William Henry Ricketts married Mary Godwin and they had eleven children. When William made his will in 1699 he was living in St Elizabeth parish, Jamaica. He died in the following year. William and Mary Ricketts had two surviving daughters, Violetta (b. 1690) and Rachel (b.1692). Violetta never married, while Rachel married Thomas Johnson and they had one son, named Jacob. William and Mary also had the following sons who survived. Thomas Ricketts was born in England in 1659 and died in Maryland in 1722. William Blackiston Ricketts was born in Jamaica in 1672 and died in New York in 1735. John Thomas Ricketts was born in England in 1674 and died in Maryland in 1760.

George Ricketts of Jamaica and his descendants

Another of Captain Ricketts’ sons, George Ricketts, was born in Jamaica in 1684 and died there in 1760. He seems to have been the only one of Captain William Henry Ricketts’ children to have maintained the connection with Jamaica, and he appears to have inherited the Canaan estate in Westmoreland parish, to the west of the island. George also served as a Major-General in the Jamaican militia. He married firstly Sarah, daughter of Raynes Waite of Chertsey, Surrey, in 1714, then Sarah, widow of John Lewis of Cornwall parish, and finally Elizabeth Cleaver. In all, George Ricketts fathered twenty-seven children. These included the following sons:

John Ricketts was born in about 1715 in Cornwall parish, Jamaica. In 1750 he married Anne Crawford in Hanover, Jamaica. She was the daughter of Alexander Crawford of Crail, Fife: the first Scottish connection that I’ve come across in the Ricketts family history. John and Anne Ricketts had at least seven children: George Crawford Ricketts (1751 – 1811), who married Frances Mary Teague Bourke; John Ricketts (b.1752); Alexander Ricketts (b. 1753); William Henry Ricketts (1755 – 1799), who married Ann Elizabeth Beckford; Sarah Ricketts (b.1757); Anne Ricketts (b.1759); and Jacob Ricketts (b. 1761).

A Jamaican plantation in the early nineteenth century by James Hakewill, from ‘A Picturesque Tour of the Island of Jamaica’ (via

Jacob Ricketts was born in 1719 on the Midgham estate in Jamaica. In 1748 he married Hannah Poyntz at the Temple church in London. Their children included James Ricketts, who was born in 1746 but about whom nothing further is known. Another son, George Poyntz Ricketts, was born in 1749. He served as Governor of Barbados, and married Sophie Watts of Berkshire, with whom he had five children: Charles Milner (1776 – 1867); Isabella (b. 1782); Mordaunt (1786 – 1862); Frederick (1788 – 1843); and Edward Jenkinson (b. and d. 1793). George died at Rhode Island in 1800. A third son, Jacob Ricketts the younger, was born in 1750 and was apparently christened at Lewin’s Mead Society of Protestant Dissenters, a Unitarian Meeting in Bristol.

William Henry Ricketts was born in 1736. He studied at Christ Church, Oxford, and then at Grays Inn. In 1757 he married Mary Jervis, the sister of John Jervis, the first Viscount St Vincent. According to the Legacies of British Slave-ownership website:

The movements of William Henry Ricketts between England and Jamaica are detailed in a number of accounts of ‘hauntings’ in England which include the experiences of Mary Ricketts nee Jervis (and her brother, John Jervis, later 1st Viscount St Vincent) at their rented house at Hinton Ampner, Hampshire between January 1765 and 1771. In 1772 Mary Ricketts wrote a Narrative, which she left to her children: a version was published in the Gentleman’s Magazine, and a pamphlet version published by the Society for Psychical Research in 1893.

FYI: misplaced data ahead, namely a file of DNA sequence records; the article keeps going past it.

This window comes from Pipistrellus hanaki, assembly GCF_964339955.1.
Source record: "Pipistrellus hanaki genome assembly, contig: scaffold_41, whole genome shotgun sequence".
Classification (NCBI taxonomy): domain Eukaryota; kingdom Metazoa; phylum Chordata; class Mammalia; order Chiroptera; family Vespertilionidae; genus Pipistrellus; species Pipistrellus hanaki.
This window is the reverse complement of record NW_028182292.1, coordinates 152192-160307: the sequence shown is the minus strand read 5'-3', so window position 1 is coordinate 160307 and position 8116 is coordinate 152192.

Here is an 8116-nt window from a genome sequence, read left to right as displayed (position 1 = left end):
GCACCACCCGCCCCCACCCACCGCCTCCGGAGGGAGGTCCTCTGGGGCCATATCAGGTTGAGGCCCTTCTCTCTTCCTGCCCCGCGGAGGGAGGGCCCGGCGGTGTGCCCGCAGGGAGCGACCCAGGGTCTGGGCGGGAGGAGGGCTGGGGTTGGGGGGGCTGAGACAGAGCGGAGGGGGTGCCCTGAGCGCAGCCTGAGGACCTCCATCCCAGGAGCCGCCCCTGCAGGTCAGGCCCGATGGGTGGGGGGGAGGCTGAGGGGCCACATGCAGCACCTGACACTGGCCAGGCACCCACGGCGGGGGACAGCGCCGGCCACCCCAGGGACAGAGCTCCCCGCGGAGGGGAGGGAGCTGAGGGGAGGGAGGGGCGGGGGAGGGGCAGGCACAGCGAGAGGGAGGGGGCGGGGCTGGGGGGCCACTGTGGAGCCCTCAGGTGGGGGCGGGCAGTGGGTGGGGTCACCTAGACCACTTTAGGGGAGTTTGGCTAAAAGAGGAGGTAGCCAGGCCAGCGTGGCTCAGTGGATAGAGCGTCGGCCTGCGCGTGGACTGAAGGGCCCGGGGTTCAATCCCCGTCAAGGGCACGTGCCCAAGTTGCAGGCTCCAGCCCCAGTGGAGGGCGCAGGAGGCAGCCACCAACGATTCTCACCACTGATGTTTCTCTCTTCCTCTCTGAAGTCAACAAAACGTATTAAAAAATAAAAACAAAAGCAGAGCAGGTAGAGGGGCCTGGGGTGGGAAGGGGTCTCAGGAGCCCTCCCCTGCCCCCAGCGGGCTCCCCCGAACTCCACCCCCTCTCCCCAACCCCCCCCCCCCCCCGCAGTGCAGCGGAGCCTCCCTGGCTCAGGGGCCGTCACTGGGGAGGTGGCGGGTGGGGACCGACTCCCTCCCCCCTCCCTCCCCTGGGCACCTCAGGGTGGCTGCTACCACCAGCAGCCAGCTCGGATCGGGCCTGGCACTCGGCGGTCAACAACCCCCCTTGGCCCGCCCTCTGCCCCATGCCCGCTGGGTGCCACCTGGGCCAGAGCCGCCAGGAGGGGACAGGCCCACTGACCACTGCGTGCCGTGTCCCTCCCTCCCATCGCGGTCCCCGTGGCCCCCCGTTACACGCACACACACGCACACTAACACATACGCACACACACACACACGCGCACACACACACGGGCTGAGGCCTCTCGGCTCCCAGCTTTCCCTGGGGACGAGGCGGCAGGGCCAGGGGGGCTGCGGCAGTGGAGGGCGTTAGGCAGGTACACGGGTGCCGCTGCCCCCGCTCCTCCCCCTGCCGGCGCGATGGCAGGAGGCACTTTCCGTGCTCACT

You can read a chilling account of the hauntings at Hinton Ampner here. The children of William Henry Ricketts and Mary Jervis were George St John Ricketts (1760 – 1842); Mary Ricketts (1763 – 1835), who married Admiral William Carnegie, Earl of Northesk (another possible Scottish – and aristocratic – connection?); Captain William Henry Ricketts (1764 – 1805), who married firstly Lady Elizabeth Jane Lambert and secondly Cecilia Jane Vinet, and who drowned off the coast of Brittany; and Edward Jervis Ricketts (1767 – 1859), who married Mary Cassandra Twistleton.

Mary Carnegie née Ricketts, Countess of Northesk, with two of her children

George Ricketts’ posthumous son George William Ricketts, was born in 1760, the year of his father’s death, at New Canaan in the parish of Westmoreland, Jamaica. Having been educated at Harrow and at Trinity College, Cambridge, in 1791 he married Letitia Mildmay, daughter of Carew Mildmay and Jane Pescod of Shawford House, Hampshire, and they had nine children. George Ricketts served as Receiver-General of Hampshire and died in 1842.

Coincidentally, there is a link here with the research I’ve recently undertaken into the part of Essex where I grew up. Five years before George Ricketts married Letitia Mildmay, the latter’s sister Jane had married Sir Henry Paulet St John, Bart, of Dogmersfield, Hampshire, who then took the surname Mildmay by royal warrant, the family being known from that time as St. John Mildmay. In 1795 Jane Mildmay inherited Moulsham Hall in Essex from her aunt Anne, the sister of Carew Mildmay. The Mildmays of Moulsham had a long history stretching back to the sixteenth century, when the estate was bought by Thomas Mildmay, an official at the court of Henry VIII. Sadly, Sir Henry and Jane Mildmay were the last owners of Moulsham Hall: it was requisitioned for military use during the Napoleonic wars and thereafter fell into disuse and was pulled down.

Next steps?

So far, I’ve been unable to find any trace of a connection between the Ricketts family and any of my known ancestors. However, the wills of a number of members of the Ricketts family are still extant – for example, those of Captain William Henry Ricketts, of John and Jacob Ricketts, two of the sons of George Ricketts, of Jacob’s son George Poyntz Ricketts, and of George William Ricketts. I’m hoping that closer examination of these and other available documents may provide clues that will help me in my quest to understand why my 4th great grandparents, John and Matilda Monteith, gave their daughter Margaret the middle name Ricketts.